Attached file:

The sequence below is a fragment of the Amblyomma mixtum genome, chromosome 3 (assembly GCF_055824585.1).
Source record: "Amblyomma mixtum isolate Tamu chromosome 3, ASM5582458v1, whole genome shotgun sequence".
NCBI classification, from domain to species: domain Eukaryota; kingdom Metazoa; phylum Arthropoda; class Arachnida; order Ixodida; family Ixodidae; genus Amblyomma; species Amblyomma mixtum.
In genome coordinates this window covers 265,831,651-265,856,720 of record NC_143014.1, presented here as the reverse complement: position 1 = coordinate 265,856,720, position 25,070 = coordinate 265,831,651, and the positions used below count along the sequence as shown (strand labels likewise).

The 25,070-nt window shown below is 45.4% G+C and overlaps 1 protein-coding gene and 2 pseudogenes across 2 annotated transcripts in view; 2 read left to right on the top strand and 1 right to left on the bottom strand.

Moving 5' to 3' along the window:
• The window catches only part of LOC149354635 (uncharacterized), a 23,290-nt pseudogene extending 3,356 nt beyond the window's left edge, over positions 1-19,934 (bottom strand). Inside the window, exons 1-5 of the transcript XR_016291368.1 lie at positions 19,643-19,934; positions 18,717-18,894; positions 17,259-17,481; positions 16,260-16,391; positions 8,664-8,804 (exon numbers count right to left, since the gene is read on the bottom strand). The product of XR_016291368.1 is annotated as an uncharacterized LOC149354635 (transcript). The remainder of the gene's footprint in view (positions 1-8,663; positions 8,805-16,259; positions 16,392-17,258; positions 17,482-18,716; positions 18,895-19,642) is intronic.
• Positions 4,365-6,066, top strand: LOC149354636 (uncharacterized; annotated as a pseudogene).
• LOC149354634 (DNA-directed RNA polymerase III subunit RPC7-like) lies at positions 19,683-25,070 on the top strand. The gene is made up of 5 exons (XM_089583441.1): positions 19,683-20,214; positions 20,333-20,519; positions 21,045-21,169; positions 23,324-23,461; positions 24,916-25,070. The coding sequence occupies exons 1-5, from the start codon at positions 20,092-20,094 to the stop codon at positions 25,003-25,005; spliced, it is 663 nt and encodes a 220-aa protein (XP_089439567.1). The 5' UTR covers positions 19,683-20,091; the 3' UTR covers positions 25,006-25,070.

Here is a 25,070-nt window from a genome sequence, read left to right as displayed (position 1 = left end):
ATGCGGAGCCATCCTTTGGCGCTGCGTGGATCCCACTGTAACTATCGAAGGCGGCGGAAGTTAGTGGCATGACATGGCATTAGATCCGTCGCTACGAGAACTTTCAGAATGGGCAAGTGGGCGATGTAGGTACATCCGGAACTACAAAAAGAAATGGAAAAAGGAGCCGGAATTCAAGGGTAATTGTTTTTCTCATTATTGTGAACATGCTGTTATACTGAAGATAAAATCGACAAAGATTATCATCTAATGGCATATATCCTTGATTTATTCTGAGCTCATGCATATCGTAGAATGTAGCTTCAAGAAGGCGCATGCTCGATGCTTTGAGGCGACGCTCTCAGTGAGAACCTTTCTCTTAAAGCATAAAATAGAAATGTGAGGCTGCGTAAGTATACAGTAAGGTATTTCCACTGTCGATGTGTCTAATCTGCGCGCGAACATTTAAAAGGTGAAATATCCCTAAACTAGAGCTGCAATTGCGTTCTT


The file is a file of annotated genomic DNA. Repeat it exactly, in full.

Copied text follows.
The sequence below is a fragment of the Amblyomma mixtum genome, chromosome 3 (assembly GCF_055824585.1).
Source record: "Amblyomma mixtum isolate Tamu chromosome 3, ASM5582458v1, whole genome shotgun sequence".
NCBI classification, from domain to species: domain Eukaryota; kingdom Metazoa; phylum Arthropoda; class Arachnida; order Ixodida; family Ixodidae; genus Amblyomma; species Amblyomma mixtum.
In genome coordinates this window covers 265,831,651-265,856,720 of record NC_143014.1, presented here as the reverse complement: position 1 = coordinate 265,856,720, position 25,070 = coordinate 265,831,651, and the positions used below count along the sequence as shown (strand labels likewise).

The 25,070-nt window shown below is 45.4% G+C and overlaps 1 protein-coding gene and 2 pseudogenes across 2 annotated transcripts in view; 2 read left to right on the top strand and 1 right to left on the bottom strand.

Moving 5' to 3' along the window:
• The window catches only part of LOC149354635 (uncharacterized), a 23,290-nt pseudogene extending 3,356 nt beyond the window's left edge, over positions 1-19,934 (bottom strand). Inside the window, exons 1-5 of the transcript XR_016291368.1 lie at positions 19,643-19,934; positions 18,717-18,894; positions 17,259-17,481; positions 16,260-16,391; positions 8,664-8,804 (exon numbers count right to left, since the gene is read on the bottom strand). The product of XR_016291368.1 is annotated as an uncharacterized LOC149354635 (transcript). The remainder of the gene's footprint in view (positions 1-8,663; positions 8,805-16,259; positions 16,392-17,258; positions 17,482-18,716; positions 18,895-19,642) is intronic.
• Positions 4,365-6,066, top strand: LOC149354636 (uncharacterized; annotated as a pseudogene).
• LOC149354634 (DNA-directed RNA polymerase III subunit RPC7-like) lies at positions 19,683-25,070 on the top strand. The gene is made up of 5 exons (XM_089583441.1): positions 19,683-20,214; positions 20,333-20,519; positions 21,045-21,169; positions 23,324-23,461; positions 24,916-25,070. The coding sequence occupies exons 1-5, from the start codon at positions 20,092-20,094 to the stop codon at positions 25,003-25,005; spliced, it is 663 nt and encodes a 220-aa protein (XP_089439567.1). The 5' UTR covers positions 19,683-20,091; the 3' UTR covers positions 25,006-25,070.

Here is a 25,070-nt window from a genome sequence, read left to right as displayed (position 1 = left end):
ATGCGGAGCCATCCTTTGGCGCTGCGTGGATCCCACTGTAACTATCGAAGGCGGCGGAAGTTAGTGGCATGACATGGCATTAGATCCGTCGCTACGAGAACTTTCAGAATGGGCAAGTGGGCGATGTAGGTACATCCGGAACTACAAAAAGAAATGGAAAAAGGAGCCGGAATTCAAGGGTAATTGTTTTTCTCATTATTGTGAACATGCTGTTATACTGAAGATAAAATCGACAAAGATTATCATCTAATGGCATATATCCTTGATTTATTCTGAGCTCATGCATATCGTAGAATGTAGCTTCAAGAAGGCGCATGCTCGATGCTTTGAGGCGACGCTCTCAGTGAGAACCTTTCTCTTAAAGCATAAAATAGAAATGTGAGGCTGCGTAAGTATACAGTAAGGTATTTCCACTGTCGATGTGTCTAATCTGCGCGCGAACATTTAAAAGGTGAAATATCCCTAAACTAGAGCTGCAATTGCGTTCTT